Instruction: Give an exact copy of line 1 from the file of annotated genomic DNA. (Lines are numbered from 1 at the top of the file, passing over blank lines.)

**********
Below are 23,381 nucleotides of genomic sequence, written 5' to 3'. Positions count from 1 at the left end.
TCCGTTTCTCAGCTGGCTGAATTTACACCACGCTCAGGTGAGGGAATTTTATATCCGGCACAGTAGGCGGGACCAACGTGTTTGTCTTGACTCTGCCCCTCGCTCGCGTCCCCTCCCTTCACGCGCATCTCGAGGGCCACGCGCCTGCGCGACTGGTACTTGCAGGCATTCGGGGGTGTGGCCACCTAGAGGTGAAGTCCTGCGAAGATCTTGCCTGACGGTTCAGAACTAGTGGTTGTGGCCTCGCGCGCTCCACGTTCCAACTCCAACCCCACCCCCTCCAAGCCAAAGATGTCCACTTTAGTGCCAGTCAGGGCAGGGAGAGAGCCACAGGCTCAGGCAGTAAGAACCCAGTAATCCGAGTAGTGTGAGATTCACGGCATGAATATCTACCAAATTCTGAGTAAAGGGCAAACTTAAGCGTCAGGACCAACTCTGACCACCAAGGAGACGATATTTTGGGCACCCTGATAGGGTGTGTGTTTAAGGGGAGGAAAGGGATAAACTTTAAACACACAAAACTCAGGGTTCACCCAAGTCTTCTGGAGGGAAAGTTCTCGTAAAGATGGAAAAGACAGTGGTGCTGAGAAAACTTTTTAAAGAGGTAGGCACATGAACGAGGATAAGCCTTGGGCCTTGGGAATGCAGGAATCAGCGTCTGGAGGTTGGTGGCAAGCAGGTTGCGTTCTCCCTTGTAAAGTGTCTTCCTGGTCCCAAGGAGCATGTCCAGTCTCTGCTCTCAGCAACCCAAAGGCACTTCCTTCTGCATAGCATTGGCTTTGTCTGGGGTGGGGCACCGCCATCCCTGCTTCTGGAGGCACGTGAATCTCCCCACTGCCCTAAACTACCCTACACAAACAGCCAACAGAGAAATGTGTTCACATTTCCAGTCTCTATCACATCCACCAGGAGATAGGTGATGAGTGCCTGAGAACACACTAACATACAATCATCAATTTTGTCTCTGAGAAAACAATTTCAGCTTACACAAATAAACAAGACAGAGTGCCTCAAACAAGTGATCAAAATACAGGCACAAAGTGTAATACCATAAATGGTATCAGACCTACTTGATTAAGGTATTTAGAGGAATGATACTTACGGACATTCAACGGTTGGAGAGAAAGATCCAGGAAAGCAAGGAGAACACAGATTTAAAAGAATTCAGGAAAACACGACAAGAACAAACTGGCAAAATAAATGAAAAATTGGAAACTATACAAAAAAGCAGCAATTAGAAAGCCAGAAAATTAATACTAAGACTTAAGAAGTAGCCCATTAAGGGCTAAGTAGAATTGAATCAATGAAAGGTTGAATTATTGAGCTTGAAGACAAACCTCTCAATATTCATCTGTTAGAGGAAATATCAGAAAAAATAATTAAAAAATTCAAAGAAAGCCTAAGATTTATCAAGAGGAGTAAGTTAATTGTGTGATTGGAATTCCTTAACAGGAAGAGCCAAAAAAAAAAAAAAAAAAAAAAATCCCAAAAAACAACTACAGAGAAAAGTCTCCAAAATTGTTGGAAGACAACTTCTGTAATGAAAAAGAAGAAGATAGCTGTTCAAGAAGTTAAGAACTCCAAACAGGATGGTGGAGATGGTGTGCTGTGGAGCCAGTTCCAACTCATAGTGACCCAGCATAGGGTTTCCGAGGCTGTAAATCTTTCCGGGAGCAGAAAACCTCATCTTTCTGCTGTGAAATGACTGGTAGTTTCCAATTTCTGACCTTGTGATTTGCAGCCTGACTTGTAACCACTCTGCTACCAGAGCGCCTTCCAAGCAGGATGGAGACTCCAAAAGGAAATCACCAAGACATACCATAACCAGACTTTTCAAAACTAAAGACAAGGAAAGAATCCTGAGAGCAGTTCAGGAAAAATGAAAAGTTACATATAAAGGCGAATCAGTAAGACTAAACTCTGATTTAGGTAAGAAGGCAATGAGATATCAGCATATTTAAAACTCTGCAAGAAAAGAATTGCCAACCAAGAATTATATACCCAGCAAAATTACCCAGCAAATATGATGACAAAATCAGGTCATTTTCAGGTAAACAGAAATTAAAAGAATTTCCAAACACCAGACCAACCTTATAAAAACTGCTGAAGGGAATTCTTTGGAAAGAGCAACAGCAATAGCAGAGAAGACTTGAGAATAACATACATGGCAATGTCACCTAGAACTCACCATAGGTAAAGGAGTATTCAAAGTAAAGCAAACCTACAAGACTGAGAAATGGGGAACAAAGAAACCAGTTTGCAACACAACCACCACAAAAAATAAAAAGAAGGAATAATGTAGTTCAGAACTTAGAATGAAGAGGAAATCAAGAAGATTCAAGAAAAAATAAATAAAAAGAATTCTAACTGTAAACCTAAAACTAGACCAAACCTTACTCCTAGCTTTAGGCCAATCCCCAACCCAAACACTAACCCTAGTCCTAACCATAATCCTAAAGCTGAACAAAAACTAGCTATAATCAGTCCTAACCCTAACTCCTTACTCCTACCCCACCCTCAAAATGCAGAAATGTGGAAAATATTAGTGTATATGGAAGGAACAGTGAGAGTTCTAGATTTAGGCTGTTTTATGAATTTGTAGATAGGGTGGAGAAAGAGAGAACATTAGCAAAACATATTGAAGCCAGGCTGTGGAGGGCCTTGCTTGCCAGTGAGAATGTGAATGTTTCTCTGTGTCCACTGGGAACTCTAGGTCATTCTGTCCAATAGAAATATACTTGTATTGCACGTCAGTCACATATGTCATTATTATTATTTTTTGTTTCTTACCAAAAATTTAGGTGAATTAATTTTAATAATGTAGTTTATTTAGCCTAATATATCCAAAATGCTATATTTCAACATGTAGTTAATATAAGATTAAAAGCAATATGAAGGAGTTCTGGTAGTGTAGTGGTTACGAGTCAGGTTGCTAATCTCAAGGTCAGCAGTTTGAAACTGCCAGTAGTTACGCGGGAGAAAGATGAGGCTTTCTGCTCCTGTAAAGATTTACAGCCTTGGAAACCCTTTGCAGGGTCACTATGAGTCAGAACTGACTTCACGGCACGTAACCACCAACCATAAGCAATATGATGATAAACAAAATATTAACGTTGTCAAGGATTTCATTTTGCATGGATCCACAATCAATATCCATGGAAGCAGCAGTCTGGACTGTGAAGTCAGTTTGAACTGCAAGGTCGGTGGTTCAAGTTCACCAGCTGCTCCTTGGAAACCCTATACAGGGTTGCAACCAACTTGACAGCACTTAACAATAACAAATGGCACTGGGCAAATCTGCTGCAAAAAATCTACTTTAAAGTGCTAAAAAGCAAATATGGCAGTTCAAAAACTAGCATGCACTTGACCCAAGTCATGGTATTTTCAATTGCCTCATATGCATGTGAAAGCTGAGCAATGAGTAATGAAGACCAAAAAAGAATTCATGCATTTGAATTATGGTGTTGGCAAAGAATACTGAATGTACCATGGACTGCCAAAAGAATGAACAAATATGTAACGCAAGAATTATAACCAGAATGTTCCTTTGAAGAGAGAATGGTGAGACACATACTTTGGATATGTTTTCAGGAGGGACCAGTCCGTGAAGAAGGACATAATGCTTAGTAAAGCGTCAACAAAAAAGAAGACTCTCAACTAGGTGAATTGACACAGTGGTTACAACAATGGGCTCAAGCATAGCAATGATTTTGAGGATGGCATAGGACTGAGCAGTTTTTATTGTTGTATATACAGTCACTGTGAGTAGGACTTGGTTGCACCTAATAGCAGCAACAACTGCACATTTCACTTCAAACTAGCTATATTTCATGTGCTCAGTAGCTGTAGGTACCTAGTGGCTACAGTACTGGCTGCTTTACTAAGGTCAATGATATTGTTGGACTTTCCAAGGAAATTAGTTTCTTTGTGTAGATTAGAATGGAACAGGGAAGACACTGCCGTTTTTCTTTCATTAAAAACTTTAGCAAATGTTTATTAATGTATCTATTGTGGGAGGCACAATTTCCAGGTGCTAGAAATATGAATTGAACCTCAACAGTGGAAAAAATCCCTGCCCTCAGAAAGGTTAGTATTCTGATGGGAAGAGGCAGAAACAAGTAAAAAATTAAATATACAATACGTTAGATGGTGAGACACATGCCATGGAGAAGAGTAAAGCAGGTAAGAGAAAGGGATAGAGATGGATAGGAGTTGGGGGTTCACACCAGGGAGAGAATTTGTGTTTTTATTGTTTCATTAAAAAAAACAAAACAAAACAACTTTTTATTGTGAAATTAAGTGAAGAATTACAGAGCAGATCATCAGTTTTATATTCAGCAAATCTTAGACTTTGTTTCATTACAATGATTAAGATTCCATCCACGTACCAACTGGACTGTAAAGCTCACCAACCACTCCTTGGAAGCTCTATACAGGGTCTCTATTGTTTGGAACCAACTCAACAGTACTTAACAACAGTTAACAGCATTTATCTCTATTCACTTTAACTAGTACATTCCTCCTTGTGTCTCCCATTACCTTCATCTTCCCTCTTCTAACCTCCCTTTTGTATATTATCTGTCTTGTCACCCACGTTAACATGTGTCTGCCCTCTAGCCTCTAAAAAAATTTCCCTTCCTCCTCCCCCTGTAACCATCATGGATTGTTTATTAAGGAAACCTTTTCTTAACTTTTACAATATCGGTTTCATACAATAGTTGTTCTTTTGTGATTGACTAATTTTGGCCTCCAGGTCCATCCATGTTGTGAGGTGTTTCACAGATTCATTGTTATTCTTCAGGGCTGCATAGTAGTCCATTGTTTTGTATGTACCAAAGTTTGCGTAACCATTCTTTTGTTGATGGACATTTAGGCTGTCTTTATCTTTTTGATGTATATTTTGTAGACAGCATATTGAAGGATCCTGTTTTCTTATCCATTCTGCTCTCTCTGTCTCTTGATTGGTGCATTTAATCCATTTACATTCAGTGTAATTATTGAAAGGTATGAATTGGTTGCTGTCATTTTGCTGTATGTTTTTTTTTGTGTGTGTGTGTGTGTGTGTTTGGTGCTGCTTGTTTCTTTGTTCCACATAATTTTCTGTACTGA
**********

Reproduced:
Below are 23,381 nucleotides of genomic sequence, written 5' to 3'. Positions count from 1 at the left end.